Prashant Jain




Professor Jain received his B.Tech. from the Institute of Chemical Technology in Mumbai, India in 2003 and his Ph.D. in Physical Chemistry from Georgia Tech in 2008. During 2008, he was a postdoctoral fellow at Harvard and from 2009-2011 a Miller Fellow at UC Berkeley. He joined the University of Illinois faculty as an Assistant Professor in Fall 2011. He has affiliations with the Materials Research Lab, the Department of Physics and the Beckman Institute. His research interests are in nano-optics and molecular imaging with the goal of understanding and controlling energy transport, light-matter interactions, and chemical transformations on nanometer length scales.


2017: Kavli Emerging Leader in Chemistry and Lecturer ACS, American Vacuum Society Prairie Chapter Early Career Award, UIUC Campus Distinguished Promotion Award, I. C. Gunsalus Scholar; 2016: UIUC Center for Advanced Studies Beckman Fellow; 2015: NSF CAREER Award, Journal of Physical Chemistry C Lectureship, 3M Nontenured Faculty Award; 2014: Alfred P. Sloan Research Fellowship, Arnold and Mabel Beckman Foundation Young Investigator Award, ACS/PRF Doctoral New Investigator; 2013: DuPont Young Professor, Unilever Award for Outstanding Young Investigator, ACS Colloid and Surface Chemistry Division, US Frontiers of Engineering, National Academy of Engineering, National Academy of Engineering Educate-to-Innovate Program Innovator, Golden Jubilee Visiting Fellowship, Institute of Chemical Technology, IChemE Energy Award, Highly Commended Technology, Google Solve for [X] Moonshot Thinkers/Speakers; 2012: MIT Technology Review TR35, IACAT Faculty Fellow.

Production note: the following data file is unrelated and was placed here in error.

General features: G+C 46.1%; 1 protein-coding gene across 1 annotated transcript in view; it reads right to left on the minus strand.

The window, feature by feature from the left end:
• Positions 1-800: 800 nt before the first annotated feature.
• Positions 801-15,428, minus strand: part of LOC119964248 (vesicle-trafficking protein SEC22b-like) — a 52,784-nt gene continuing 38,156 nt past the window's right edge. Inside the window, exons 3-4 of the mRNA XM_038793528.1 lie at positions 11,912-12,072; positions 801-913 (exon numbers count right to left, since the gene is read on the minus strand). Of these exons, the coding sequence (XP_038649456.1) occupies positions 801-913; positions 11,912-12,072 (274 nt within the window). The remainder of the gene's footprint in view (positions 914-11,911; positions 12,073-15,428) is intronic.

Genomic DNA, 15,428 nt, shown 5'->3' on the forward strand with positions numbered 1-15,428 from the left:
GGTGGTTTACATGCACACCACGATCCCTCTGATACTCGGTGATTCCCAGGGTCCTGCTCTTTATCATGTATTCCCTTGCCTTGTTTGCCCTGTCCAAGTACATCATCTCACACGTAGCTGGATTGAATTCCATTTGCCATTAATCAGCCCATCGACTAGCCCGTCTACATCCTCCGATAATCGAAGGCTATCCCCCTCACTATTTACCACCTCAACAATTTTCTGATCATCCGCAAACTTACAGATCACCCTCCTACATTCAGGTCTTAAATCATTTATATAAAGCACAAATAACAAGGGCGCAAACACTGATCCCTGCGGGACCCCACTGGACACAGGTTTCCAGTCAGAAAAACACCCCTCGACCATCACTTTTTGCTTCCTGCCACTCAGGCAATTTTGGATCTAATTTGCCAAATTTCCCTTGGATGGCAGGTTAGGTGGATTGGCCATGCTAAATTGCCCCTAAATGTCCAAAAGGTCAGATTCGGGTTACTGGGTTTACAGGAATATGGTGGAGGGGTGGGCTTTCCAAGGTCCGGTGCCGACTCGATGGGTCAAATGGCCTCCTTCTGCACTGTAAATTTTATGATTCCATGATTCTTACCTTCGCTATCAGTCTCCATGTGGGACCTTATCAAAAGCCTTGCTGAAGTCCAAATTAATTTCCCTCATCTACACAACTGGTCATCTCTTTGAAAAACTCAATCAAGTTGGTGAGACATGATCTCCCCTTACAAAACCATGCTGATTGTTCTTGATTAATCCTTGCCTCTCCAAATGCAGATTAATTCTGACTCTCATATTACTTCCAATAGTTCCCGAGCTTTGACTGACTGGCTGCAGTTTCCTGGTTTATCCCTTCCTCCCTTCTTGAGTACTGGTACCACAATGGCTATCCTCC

TEACHING HONORS: 2015 SCS Faculty Teaching Award, UIUC List of Teachers Ranked Excellent by their Students (multiple times in 2012-16 for all four courses taught), Graduated four Ph.D. students and one master's student.



Catalysis: Atomistic elucidation of heterogeneous catalysts and photocatalysts by super-resolution imaging

Plasmonics: Using plasmonics for artificial photosynthesis and optical probing of chemical reactions

Solid-State Chemistry: Understanding phase transitions for designing new materials for batteries and sorbents


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